One of the books for sale at BC bookstores in 1888 caused a great deal of hand-wringing and finger-wagging among members of the book trade—and, no doubt, a large number of discrete purchases by curious and more adventurous readers.
The book was Émile Zola’s The Soil, the English translation of his La Terre, first published in France by Charpentier in 1887.
The novel’s graphic violence and sexual content, although pretty tame by today’s standards (I’ve just finished it and was quite moved by it…more on that in a moment), caused quite a sensation on its initial publication in Europe.
The novel’s graphic violence and sexual content, although pretty tame by today’s standards, caused quite a sensation.
In anticipation of an English translation coming to the shores of British Columbia, the Daily Colonist asked in October 1887 if such a book indicated an undesirable change in literary tendencies.
“Zola’s work will, of course, be translated for perusal in this country…it will be read all the more eagerly as it is declared to contain matter which…is unfit for publication,” the newspaper predicted. “In [Victoria] book-sellers tell us that seventy-five per cent of the books read are novels, and novels of the sensational order; they expect a lively demand for ‘La Terre.’ The question arises whether our taste is drifting into the direction of impropriety.”
A book’s suitability to be read at girls’ boarding schools seemed to be the Daily Colonist‘s standard for respectable literature.
“In [Victoria] book-sellers tell us that seventy-five per cent of the books read are novels, and novels of the sensational order.” [Daily Colonist, October 15, 1887]
In 1888, the London publisher Vizetelly & Co. released the English translation of Zola’s novel as The Soil, and soon Canadian and American book industry publications came out against the book’s importation. “It would appear that ‘La Terre’ is even more nasty than Zola’s other novels, although that was needless,” sniffed Books and Notions in Toronto in December 1888.
Noting that Vizetelly had been fined $500 for publishing the translation and that the New York Post Office and US Customs authorities had refused it admission to the US, the Books and Notions article concluded, “We might ask does it ever pay a Bookseller to have this class of books on his shelves? They do sell, but do they attract or do they drive away the best class of trade?”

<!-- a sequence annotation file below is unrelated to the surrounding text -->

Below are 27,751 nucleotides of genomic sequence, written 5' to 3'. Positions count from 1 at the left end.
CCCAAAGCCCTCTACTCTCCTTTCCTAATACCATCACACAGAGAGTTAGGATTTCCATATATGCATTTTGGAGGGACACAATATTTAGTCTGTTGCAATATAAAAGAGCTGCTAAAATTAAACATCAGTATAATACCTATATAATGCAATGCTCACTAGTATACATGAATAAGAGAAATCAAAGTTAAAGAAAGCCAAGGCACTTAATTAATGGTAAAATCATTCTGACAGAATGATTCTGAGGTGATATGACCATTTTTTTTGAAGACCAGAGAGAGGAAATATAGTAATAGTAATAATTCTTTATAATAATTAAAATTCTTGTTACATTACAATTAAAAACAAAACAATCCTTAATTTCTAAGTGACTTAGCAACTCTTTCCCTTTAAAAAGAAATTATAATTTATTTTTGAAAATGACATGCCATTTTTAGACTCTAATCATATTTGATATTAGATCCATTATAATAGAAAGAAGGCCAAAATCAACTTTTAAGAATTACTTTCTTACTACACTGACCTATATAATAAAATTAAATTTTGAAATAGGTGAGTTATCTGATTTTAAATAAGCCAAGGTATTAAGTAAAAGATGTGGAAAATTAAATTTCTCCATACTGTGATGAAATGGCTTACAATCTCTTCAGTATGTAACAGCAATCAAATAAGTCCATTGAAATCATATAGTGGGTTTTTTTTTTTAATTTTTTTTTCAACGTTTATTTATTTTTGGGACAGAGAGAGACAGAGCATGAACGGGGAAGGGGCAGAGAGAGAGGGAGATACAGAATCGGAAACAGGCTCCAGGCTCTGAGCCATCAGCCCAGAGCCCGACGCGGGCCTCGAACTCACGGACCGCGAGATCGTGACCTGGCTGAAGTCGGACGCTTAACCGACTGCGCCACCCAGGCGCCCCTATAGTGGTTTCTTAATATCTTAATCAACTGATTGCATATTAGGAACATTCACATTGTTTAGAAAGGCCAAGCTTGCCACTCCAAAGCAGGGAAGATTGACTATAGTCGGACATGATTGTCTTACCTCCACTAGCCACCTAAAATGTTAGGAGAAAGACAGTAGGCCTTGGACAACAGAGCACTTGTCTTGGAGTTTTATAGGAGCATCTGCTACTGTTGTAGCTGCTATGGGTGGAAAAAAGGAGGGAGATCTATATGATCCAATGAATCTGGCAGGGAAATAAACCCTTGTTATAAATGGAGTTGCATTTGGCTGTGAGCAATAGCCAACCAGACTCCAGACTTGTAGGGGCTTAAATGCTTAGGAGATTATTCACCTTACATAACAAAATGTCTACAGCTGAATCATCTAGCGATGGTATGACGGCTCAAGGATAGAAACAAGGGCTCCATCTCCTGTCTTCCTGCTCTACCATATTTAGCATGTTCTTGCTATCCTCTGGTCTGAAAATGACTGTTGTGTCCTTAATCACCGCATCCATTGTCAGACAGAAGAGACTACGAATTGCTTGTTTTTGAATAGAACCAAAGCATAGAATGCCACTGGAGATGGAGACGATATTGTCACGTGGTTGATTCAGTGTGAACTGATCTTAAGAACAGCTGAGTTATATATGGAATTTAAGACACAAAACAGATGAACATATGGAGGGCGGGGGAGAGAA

“We might ask does it ever pay a Bookseller to have this class of books on his shelves? They do sell, but do they attract or do they drive away the best class of trade?” [Books and Notions, December 1888]
In the following months, the publication provided an update that Vizetelly had been imprisoned for publishing Zola’s novel and that Canadian Customs officials had seized a shipment of Zola’s works bound for a Hamilton bookseller.
Meanwhile, at least one Victoria bookseller, Robert Jamieson, stocked the novel, and in fact highlighted its controversial nature in his promotions.
“Public curiosity alone will give it an immense number of readers in this country,” the Jamieson ad declared.
The ad went on to praise the novel and its author. “It is certainly a great novel, powerful in the highest degree, and absorbingly interesting. Zola may well be proud of his latest production, for it is the crowning triumph of his literary career.”
I have just finished the 1888 translation published by Vizetelly, and was gobsmacked. Where has Zola been hiding on me all this time?
It turns out that La Terre is the fifteenth novel in a twenty-book series set during the Second French Empire (1852-70). La Terre takes place in rural France, and its characters are mainly farming peasants whose lives feature endless drudgery just to get enough to eat and to clothe and shelter themselves.
“Whole years were necessary for the accomplishment of any really perceptible change in that weary, dull life of work and toil, which began afresh with every returning day,” one passage reads.
Most of the characters are completely miserable, and there are, indeed, several difficult scenes of physical and sexual violence, particularly against women and the aged. But there’s a raw realness to the story that drove me through page after page.
Perhaps it was the glimpse into these peasants’ impossible and violent lives that made the book so objectionable to the establishment of the day.
In 1894, Publisher’s Weekly reported that US Customs authorities in New York had decided to admit La Terre into the state at last, “though the book in question is one that must be handled with care, if it be not avoided altogether.”